Jersey Cricket is ‘looking forward to the next stage, not back’

Asa Tribe, currently at Cardiff University, is one of six Jersey cricketers honing their craft off-Island Picture: DAVID FERGUSON

HOW do you improve on your best year to date?

That is the question facing Jersey Men’s Cricket coach Neil MacRae.

The Caesareans come off the back of a stellar year which saw them finish top of CWC Challenge League Group B.

With that, the dream of playing in the 50-over Cricket World Cup was kept alive.

The young, energetic Jersey outfit endeared themselves to the locals in astonishing fashion during the home stand of the round-robin series, and MacRae firmly believes that momentum will carry over into 2023.

He said: ‘We have given ourselves a major opportunity in the next stage of qualification.

‘Making it through Challenge League B was a big step for us, but after a nice Christmas break, we are looking forward to the next stage, rather than back on what has been achieved.’

What awaits his side, is another trip to Africa for the Qualifier Play-off, hosted by Namibia over the back end of March and into April.

The Islanders enjoyed a clean sweep of Challenge League wins during 2022 in the continent, while four of the squad are currently based in the Southern Hemisphere, playing club cricket.

Nick Greenwood plays in New Zealand, Ben Ward in South Africa, while Jonty Jenner and Julius Sumerauer are both in Australia.

MacRae said: ‘It is brilliant to have a few of the guys competing at a high level over our winter.

‘They will gain valuable experience as well as avoid any winter rust.

‘Cricket is very different down there as opposed to being back home, so the more familiarity they have with the conditions, the more comfortable they will be for Namibia.

‘Asa Tribe and Josh Lawrenson are also away at university in the UK, receiving regular coaching at a great level. To have so many of our core group growing away from home can only bode well for us.’

What perhaps went unnoticed during Jersey’s unprecedented 2022 was the amount of time given up by the players and the staff.

The side endured a long stint in Africa to play in both the 50-over and T20 formats across a month.

They returned home only to play five more 50-over internationals.

‘We have to thank the employers of everyone involved.

‘Fortunately they’ve had a great understanding of the requirements and sacrifices needed by the players and we were lucky to field such strong sides with the amount of time off needed.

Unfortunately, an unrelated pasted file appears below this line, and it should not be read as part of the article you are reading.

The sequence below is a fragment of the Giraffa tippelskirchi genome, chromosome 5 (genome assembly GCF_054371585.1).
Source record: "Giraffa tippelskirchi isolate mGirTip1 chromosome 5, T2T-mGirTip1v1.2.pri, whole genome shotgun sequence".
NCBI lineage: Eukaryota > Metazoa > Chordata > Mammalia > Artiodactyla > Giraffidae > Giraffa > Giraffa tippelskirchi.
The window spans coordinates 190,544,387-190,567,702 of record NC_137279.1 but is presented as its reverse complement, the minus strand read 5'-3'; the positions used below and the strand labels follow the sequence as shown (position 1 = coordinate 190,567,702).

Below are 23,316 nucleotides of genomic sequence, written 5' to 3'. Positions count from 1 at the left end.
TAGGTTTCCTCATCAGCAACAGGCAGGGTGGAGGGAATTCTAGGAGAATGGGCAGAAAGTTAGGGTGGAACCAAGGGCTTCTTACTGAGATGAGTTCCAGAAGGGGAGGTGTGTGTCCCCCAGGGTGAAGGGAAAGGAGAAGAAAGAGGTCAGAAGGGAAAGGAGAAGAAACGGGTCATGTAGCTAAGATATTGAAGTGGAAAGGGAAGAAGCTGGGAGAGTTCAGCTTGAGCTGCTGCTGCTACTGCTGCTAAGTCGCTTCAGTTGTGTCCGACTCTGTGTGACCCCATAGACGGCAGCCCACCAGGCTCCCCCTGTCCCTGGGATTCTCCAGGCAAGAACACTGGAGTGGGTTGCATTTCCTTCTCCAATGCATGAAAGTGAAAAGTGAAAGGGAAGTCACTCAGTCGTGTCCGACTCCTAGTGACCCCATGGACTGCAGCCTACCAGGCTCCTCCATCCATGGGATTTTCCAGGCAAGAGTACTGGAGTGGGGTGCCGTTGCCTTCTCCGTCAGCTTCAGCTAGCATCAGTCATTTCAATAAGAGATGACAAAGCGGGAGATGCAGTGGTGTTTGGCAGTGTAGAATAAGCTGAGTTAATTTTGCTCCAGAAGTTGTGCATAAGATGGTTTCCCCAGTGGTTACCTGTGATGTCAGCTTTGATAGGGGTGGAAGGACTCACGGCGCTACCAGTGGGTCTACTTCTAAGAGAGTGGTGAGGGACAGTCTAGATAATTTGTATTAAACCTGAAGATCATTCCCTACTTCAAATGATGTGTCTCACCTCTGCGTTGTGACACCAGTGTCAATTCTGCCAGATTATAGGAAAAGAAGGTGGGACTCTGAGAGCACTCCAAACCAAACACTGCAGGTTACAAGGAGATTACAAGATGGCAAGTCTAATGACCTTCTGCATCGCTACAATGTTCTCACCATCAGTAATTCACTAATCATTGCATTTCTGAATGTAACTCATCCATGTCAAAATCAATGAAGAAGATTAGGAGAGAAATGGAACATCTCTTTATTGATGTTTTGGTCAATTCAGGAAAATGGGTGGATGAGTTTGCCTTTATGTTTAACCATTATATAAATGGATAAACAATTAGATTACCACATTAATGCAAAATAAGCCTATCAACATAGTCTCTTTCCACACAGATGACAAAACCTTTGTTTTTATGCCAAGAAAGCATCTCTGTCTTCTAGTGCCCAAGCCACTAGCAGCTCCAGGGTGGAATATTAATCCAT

‘The situation looks very similar for Namibia, so to have a full squad available for our biggest challenge yet, is a great position to be in.

‘We have to praise the players too.

‘Not just the time they gave up to compete, but the countless hours of training in preparation for tournaments.

‘Everyone involved made sacrifices last year and to reap the rewards of their commitment was very special.’

It is easy to look at the top of Jersey Cricket and see that the side is in a good place.

But what created the end product was years in the making, all the way through Jersey Cricket in the developmental stage.

MacRae said: ‘We are now seeing the efforts of everybody from the ground up.

‘Grassroots cricket in Jersey has been on the rise for a number of years and it is that increased standard that has fed the young talent into the international side.

‘The only way for us to continue to improve as a small cricketing country is to protect the developmental side of the sport and Jersey Cricket has done an excellent job in laying the foundations for the Island to perform on an international level.

‘The Boys’ U19s have an exciting year with the U19 European World Cup pathway tournament in August in the Netherlands.

‘That will be a fantastic event for our younger lads to showcase their skills against the elite in Europe

‘They have had great exposure as part of a team in the domestic league over here and that is just another example of how important it is that we keep grassroots cricket strong in Jersey.’

MacRae’s side will soon embark on a ten-week training programme in preparation Namibia, which includes acclimatisation in South Africa the week prior to the tournament.

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